It is finally time to introduce the two newest upholstery fabrics by Ruth Adler Schnee, Pogo Sticks and Rock Candy! We have been busy cutting blankets, selecting yarn colors, talking with Ruth and making our final cuts over the past few months. It is so exciting to see the finished product ready for introduction! Now it is time for a little history lesson so that you can fully appreciate Ruth and her designs.
Ruth was born in Frankfurt, Germany in 1923. Her affinity for design began at early age. Luckily she had some great family friends to foster her talents. One of these was the renowned painter and color theorist Paul Klee. In November, 1938, Ruth’s home was largely destroyed as a result of the Nazi movement to eradicate all Jewish synagogues, homes and institutions. At the young age of 15 Ruth and her family fled Germany and moved to Detroit, Michigan. Ruth pursued her passion for design and won a full scholarship to the Rhode Island School of Design in 1942. In 1945 she won the “Prix de Paris” for her work. Ruth studied with the great industrial designer Raymond Leowy, and she was one of the few women in the office. She returned to Michigan to earn a graduate degree from Cranbrook Academy of Art where she worked with Eliel Saarinen. Ruth also worked as an assistant to Frank Lloyd Wright. After marrying Edward Schnee, a Yale graduate in Economics, they began a textile design company called Adler-Schnee.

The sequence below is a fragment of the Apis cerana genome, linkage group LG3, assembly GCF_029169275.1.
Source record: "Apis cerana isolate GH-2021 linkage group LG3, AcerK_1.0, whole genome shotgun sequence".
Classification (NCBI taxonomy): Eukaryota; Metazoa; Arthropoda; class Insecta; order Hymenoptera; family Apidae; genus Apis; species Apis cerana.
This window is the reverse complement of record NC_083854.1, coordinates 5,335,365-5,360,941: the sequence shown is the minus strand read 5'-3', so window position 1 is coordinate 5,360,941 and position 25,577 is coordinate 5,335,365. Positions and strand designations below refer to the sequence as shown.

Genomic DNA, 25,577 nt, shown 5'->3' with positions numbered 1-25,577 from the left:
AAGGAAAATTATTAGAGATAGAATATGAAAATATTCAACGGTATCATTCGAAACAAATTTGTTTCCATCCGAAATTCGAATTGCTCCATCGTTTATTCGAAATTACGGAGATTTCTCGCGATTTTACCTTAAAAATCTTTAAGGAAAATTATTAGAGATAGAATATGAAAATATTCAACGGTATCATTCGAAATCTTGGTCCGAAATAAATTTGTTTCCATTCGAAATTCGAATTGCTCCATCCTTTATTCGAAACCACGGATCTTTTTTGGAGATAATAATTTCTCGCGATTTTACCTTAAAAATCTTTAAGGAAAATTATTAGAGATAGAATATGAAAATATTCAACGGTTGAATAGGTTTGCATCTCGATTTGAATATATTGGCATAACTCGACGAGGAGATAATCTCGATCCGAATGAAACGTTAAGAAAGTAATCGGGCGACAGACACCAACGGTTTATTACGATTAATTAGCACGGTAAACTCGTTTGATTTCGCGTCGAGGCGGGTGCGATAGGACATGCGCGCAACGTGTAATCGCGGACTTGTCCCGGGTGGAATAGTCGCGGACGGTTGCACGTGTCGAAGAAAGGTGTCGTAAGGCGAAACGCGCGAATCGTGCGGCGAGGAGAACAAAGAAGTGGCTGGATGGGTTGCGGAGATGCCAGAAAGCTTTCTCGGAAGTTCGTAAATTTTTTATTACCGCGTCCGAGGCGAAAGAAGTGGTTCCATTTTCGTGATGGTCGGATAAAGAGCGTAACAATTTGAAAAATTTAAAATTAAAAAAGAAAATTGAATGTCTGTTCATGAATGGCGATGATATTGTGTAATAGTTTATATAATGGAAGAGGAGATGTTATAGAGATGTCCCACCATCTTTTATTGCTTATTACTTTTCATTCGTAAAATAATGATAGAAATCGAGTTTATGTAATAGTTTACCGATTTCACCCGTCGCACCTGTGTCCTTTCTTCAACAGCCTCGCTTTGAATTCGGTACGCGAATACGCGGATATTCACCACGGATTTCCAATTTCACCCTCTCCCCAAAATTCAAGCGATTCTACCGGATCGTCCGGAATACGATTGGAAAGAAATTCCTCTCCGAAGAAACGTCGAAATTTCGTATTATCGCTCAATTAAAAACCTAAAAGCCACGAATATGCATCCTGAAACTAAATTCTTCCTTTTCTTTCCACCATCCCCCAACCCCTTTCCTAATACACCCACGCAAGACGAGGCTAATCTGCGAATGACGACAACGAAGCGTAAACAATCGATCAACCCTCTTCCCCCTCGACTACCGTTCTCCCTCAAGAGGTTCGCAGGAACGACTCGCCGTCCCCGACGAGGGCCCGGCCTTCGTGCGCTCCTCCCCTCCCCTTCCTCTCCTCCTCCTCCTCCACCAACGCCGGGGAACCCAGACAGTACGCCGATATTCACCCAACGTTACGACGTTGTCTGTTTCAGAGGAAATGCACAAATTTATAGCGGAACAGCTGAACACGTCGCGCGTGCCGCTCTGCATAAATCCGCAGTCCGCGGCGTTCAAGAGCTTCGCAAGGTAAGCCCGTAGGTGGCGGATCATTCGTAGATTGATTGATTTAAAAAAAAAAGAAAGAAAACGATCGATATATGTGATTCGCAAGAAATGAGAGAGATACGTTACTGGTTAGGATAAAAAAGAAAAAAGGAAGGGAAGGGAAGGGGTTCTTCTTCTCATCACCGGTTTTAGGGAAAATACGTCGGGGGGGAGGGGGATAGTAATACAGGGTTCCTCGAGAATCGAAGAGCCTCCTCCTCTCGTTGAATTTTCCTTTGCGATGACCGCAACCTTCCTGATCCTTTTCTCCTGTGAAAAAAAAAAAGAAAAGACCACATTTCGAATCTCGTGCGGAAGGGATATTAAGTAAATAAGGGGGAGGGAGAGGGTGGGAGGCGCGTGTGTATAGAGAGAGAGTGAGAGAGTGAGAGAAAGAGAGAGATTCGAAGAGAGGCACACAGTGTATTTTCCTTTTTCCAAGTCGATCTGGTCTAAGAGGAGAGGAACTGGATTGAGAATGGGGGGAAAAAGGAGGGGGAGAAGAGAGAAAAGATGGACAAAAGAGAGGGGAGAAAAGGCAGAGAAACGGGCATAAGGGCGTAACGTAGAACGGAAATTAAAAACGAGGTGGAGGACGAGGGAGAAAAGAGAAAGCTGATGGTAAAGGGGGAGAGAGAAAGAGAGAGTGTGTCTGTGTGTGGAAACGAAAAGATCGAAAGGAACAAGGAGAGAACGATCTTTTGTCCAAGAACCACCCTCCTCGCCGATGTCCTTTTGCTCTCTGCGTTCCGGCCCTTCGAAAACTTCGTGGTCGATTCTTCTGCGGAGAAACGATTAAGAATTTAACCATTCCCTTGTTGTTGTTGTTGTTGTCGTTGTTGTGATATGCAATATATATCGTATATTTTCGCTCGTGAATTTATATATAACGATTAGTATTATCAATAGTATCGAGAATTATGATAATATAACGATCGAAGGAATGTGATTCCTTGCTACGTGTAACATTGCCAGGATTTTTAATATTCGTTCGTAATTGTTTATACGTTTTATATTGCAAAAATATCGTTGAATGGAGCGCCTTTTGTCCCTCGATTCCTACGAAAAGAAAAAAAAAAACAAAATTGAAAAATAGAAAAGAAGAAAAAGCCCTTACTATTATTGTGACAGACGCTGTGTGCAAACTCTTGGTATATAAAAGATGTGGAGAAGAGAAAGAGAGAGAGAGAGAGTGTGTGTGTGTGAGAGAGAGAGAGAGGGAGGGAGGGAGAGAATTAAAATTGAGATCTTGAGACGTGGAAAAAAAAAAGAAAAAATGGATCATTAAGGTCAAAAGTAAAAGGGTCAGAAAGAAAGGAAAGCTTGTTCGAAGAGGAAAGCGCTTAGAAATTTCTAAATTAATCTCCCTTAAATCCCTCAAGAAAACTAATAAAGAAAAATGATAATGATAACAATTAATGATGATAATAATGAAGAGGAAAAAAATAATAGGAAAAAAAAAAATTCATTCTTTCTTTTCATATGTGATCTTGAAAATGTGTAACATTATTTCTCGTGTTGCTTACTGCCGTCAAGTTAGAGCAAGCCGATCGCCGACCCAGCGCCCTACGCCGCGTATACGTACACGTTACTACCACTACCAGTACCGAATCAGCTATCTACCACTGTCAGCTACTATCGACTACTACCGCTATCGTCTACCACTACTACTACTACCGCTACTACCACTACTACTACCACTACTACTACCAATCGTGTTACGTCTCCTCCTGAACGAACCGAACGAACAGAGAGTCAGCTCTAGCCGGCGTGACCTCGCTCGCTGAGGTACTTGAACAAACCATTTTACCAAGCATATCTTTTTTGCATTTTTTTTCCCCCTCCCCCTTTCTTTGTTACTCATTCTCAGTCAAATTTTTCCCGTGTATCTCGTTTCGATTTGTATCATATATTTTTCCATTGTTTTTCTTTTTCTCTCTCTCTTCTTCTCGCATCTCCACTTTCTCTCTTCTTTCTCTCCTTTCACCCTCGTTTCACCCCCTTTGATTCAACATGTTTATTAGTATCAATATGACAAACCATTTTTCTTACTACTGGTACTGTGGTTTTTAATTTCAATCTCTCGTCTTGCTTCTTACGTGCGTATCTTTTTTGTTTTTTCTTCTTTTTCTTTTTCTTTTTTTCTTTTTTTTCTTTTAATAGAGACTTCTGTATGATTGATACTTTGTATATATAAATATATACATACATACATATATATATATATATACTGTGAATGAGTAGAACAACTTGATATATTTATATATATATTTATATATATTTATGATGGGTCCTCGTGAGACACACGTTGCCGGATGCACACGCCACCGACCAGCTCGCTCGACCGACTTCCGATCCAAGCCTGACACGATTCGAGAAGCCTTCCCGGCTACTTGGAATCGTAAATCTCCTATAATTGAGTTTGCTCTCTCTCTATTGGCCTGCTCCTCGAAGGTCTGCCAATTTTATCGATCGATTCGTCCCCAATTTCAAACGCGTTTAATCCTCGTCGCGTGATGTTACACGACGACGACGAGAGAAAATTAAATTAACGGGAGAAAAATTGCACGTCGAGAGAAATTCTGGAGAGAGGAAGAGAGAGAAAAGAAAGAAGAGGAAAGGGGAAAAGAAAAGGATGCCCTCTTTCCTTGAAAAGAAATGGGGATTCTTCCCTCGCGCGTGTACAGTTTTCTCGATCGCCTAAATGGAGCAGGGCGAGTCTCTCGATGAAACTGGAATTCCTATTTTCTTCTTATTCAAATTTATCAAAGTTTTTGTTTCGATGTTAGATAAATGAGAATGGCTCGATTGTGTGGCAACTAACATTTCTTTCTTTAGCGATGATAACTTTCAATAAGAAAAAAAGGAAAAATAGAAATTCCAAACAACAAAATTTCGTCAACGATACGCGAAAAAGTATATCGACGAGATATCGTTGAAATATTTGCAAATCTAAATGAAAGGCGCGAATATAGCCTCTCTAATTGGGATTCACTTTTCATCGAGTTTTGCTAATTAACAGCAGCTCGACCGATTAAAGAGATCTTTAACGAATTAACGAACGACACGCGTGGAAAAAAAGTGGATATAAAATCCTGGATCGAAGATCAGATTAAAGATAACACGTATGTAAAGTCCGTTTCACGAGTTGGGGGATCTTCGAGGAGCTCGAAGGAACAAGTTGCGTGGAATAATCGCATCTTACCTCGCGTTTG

Ruth has been working with Anzea since the early 1990s. During this time we have produced many of Ruth’s iconic designs in the form of upholstery fabrics. Several of these fabrics are displayed in museums across the country. Ruth’s designs were initially intended for drapery, and as a result they occasionally need a slight amount of tweaking that is of course ultimately approved by Ruth. domain name value checker Her designs are so distinctly Mid Century modern that even when translated to an upholstery fabric the specific design aesthetics and feeling are not lost. With the trending resurgence of the Mid Century modern movement we felt it absolutely necessary to introduce new patterns by the woman who lived, worked and designed along side the very people who shaped the Mid Century modern design era.